Just as he feared, he saw the man’s truck at the control tower. He was a man obsessed with aviation and each night after work would arrive and just sit in the tower, not doing much, but probably soaking up the ambience of aviation. He would bring the truck out even before Jerry’s plane rolled to a stop, curious to see, unknowing of the possible danger he could face. Jerry eased down the landing gear, praying there was no incident, no small spark, nothing, relieved when it snapped into place and the wheels touched down smoothly. The first part of the job was accomplished.
He pushed open the door and jumped out, the truck racing down the runway, and began running toward the trees. The last time he had been forced to do this, a plane with a spotlight had been circling overhead and people had been shooting at him, but this time there was only moonlight and no gunfire.
An hour later, he was standing outside a phone booth, wondering which direction he was going to take. The man who loaded the barrels had been his friend for a long time, so he tried the argument that it had just been a mistake. But it wasn’t convincing. There wasn’t just one mistake, but a series of errors that should have led to his death if not for both his skill and a bounty of luck. Still, he thought he would offer the benefit of some doubt.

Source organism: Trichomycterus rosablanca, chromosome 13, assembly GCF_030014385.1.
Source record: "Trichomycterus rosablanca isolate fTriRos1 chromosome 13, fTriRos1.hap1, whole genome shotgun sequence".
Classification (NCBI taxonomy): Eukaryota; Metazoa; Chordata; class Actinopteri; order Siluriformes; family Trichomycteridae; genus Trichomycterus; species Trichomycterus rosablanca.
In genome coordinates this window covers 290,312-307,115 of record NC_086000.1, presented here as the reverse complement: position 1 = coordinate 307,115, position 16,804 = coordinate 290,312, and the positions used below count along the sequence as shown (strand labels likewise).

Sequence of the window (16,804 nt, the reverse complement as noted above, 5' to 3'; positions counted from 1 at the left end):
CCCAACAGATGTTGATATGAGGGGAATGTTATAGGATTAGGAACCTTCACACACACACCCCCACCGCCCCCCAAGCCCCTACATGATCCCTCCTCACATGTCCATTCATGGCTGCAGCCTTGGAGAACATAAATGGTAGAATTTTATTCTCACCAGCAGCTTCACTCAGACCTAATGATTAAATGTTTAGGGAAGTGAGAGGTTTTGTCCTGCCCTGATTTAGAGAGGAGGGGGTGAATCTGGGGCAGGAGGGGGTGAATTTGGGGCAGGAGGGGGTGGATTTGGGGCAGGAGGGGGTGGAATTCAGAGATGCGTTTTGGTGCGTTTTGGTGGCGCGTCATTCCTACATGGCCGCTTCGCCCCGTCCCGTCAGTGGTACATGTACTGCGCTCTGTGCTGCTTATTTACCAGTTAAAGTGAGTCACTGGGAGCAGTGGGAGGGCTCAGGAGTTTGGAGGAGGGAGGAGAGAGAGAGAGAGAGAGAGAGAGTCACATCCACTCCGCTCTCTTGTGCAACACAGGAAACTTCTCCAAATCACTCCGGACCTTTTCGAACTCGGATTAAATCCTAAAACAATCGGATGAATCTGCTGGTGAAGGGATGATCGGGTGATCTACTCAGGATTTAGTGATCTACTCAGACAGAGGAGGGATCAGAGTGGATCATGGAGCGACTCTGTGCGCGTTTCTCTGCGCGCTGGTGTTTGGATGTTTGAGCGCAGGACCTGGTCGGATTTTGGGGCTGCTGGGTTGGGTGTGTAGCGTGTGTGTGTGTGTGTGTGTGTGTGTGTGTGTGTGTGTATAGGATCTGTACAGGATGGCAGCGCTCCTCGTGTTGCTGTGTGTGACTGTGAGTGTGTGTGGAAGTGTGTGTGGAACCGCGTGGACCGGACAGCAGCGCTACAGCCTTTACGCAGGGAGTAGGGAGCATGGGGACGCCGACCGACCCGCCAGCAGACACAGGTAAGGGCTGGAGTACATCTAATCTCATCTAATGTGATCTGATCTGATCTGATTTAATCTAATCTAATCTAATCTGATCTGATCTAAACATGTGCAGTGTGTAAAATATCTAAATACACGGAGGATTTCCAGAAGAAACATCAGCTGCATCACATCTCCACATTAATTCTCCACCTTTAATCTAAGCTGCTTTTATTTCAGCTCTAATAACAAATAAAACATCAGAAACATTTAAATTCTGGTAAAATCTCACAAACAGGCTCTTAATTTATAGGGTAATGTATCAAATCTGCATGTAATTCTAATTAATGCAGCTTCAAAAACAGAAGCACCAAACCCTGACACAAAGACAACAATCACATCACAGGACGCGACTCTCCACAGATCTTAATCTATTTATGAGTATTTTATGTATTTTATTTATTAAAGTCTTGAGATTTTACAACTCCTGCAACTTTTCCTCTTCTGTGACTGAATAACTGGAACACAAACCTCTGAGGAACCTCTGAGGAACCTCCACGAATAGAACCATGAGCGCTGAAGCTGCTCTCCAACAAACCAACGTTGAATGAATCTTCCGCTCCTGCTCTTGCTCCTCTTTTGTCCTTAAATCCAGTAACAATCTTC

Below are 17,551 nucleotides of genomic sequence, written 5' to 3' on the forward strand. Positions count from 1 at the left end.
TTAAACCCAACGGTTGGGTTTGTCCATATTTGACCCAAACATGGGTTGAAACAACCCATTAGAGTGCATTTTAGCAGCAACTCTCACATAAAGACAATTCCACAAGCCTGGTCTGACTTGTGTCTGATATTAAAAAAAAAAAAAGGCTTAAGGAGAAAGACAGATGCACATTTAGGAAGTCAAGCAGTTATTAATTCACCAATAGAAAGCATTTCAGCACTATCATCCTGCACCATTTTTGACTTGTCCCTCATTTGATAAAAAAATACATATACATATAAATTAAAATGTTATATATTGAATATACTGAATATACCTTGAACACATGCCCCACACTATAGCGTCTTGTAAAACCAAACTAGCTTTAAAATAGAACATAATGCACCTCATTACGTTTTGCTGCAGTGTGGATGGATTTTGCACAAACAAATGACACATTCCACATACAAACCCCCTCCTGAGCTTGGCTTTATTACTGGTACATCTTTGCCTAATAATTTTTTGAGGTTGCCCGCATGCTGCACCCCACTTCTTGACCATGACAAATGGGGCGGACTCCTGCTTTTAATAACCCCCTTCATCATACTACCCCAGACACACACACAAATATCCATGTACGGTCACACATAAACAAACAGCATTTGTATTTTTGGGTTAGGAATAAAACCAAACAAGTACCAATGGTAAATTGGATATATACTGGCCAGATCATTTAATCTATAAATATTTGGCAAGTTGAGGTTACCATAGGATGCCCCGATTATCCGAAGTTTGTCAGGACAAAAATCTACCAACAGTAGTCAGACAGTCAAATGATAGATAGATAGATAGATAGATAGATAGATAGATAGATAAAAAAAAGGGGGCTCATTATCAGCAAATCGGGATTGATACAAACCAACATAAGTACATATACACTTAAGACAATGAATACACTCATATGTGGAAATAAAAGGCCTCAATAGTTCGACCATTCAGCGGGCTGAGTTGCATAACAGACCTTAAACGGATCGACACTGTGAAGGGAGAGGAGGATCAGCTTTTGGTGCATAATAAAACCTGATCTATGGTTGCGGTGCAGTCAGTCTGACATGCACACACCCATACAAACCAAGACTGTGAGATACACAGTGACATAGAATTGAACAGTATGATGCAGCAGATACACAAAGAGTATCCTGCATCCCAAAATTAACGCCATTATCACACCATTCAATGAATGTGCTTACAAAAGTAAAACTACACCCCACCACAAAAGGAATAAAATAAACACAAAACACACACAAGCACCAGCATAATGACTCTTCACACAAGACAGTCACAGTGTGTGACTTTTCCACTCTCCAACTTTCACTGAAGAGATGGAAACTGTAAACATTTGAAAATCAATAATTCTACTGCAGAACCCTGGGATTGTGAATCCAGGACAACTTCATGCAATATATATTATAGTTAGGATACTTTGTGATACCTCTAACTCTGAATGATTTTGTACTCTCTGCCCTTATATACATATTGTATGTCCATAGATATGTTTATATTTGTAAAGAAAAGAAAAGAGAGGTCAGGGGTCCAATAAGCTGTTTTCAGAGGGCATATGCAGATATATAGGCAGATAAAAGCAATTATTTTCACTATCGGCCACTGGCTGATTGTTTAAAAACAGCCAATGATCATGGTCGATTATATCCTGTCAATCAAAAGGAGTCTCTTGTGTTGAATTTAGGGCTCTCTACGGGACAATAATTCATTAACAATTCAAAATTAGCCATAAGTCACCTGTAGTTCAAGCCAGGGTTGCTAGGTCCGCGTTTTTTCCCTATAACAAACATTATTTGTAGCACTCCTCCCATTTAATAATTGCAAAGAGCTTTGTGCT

He was picked up thirty minutes later and taken to the house where the man was staying. He wasn’t home, nor should he be because he would be on his way to south Florida with the cocaine, but as Jerry looked around, what he found was beyond belief. The cocaine was stored in a room.
This made no sense. He might be dumb enough to try to kill Jerry, but to steal from the Colombians was far too stupid, even for him. Yet, there was the cocaine. And what about the other men? Were they a part of it as well? He would not believe that.
He made a few phone calls and let it be known that he was alive and expecting the man to come to him within two hours---or else. Then, he sat back and waited.
(To be continued next post.)